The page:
6. When selecting a corporate font as part of your corporate identity, plan ahead whether you need to localize and into which languages you need to localize. Select a corporate font for your CI that supports all character sets of the languages you want to get your content localized into.
  7. Avoid sending PDF files to translation. Prefer open formats. Even if content can in many cases be extracted from generated or scanned PDFs, the resulting target layout will not look as nice as when working with the underlying open text format.
  8. Avoid embedding PDF documents into the main document, rather embed the open formats as those can be imported into the translation editor in most cases.
  9. Before sending documents for translation, make sure you know which text must be and should not be translated and make sure to tell the translator or LSP about it. Modern translation environments such as Trados Studio avail of many functions that allow translators to include or exclude text for translation and thus control, which parts of the document are imported or ignored for translation.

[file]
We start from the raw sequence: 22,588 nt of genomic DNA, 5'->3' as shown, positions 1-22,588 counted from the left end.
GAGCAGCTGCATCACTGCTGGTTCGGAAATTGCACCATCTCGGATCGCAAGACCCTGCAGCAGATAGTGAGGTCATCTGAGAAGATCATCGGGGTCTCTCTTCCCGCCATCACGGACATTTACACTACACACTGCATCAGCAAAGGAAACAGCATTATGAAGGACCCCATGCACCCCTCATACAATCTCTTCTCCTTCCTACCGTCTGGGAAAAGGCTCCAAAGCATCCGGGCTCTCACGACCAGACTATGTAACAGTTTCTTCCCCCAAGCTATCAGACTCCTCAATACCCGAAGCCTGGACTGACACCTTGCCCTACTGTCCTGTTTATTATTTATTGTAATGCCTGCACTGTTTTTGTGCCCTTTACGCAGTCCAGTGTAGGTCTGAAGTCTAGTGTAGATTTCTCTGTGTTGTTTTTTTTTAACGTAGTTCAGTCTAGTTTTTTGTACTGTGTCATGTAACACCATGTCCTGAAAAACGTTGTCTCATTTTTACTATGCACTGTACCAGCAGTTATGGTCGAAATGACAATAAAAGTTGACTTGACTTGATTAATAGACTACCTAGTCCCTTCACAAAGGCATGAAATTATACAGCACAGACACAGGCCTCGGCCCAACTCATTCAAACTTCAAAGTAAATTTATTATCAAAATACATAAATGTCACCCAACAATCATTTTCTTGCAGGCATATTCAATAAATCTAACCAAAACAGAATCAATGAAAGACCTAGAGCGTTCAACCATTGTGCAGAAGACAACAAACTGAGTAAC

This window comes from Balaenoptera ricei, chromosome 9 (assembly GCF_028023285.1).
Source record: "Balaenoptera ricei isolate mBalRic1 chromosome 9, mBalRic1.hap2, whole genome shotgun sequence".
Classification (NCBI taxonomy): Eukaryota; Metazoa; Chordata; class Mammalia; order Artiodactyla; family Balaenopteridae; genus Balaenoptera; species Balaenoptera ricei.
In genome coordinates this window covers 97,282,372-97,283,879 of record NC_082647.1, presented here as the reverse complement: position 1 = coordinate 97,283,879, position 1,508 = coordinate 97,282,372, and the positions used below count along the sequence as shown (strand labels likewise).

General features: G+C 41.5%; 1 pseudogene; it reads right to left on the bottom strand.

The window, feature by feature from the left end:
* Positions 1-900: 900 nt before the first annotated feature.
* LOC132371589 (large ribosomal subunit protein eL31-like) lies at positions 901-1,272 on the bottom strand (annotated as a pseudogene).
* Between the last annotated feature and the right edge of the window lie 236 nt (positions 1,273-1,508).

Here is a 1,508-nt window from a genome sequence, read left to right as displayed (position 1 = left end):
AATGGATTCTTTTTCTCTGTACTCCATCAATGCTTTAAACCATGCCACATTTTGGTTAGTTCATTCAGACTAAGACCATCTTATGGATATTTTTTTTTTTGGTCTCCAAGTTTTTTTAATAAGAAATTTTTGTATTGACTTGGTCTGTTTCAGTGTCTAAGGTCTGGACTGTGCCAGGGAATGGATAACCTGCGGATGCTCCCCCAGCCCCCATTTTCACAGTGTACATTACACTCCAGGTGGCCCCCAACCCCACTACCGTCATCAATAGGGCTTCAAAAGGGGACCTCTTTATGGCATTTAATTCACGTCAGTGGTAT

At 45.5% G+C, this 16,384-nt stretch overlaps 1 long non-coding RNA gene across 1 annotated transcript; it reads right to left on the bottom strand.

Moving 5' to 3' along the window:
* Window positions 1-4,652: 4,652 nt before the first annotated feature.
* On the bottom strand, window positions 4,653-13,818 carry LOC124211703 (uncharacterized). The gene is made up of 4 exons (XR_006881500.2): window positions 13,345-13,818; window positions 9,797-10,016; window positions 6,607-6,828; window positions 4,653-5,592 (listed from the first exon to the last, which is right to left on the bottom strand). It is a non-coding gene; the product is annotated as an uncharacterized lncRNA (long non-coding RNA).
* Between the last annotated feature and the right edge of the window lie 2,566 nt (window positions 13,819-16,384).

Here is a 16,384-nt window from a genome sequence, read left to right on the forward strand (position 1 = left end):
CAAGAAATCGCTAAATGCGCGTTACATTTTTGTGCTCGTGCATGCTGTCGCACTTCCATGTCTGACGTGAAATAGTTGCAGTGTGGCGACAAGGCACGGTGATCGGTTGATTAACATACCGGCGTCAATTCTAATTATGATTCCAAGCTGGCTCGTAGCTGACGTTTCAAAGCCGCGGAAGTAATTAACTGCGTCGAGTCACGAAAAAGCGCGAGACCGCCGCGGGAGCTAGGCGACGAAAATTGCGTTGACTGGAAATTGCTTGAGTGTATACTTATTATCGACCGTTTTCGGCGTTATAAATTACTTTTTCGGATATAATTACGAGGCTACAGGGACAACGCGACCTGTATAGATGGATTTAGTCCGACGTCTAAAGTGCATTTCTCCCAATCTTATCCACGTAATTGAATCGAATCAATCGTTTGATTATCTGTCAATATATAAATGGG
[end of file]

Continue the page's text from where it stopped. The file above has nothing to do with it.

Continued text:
In addition to the more general recommendations I’ve provided, here are a few more useful things to know when dealing with some specific file types.

How to process CMS content
When exporting content for translation from a CMS (content management system) or PIM (product information management), XML is always preferred over Excel. Even in the year 2019, Excel cells can contain a maximum number of characters. Hence, when the text expands in the translated version, the content might not fit the limitation of the Excel cells and therefore will get cut off. Also, XML is much easier to configure as a translatable format compared to embedded HTML codes in Excel cells and in most cases, segmentation in the translation editor will be better using XML from the start.

Tips for processing files from desktop publishing applications
When receiving files from desktop publishing software such as InDesign and QuarkXPress, I recommend applying the following best practices:
  1. Use layers to separate text to translate from text that should not be translated.
  2. Use the built-in table editor rather than tabs to create tables. Leave enough room for the table headers to expand.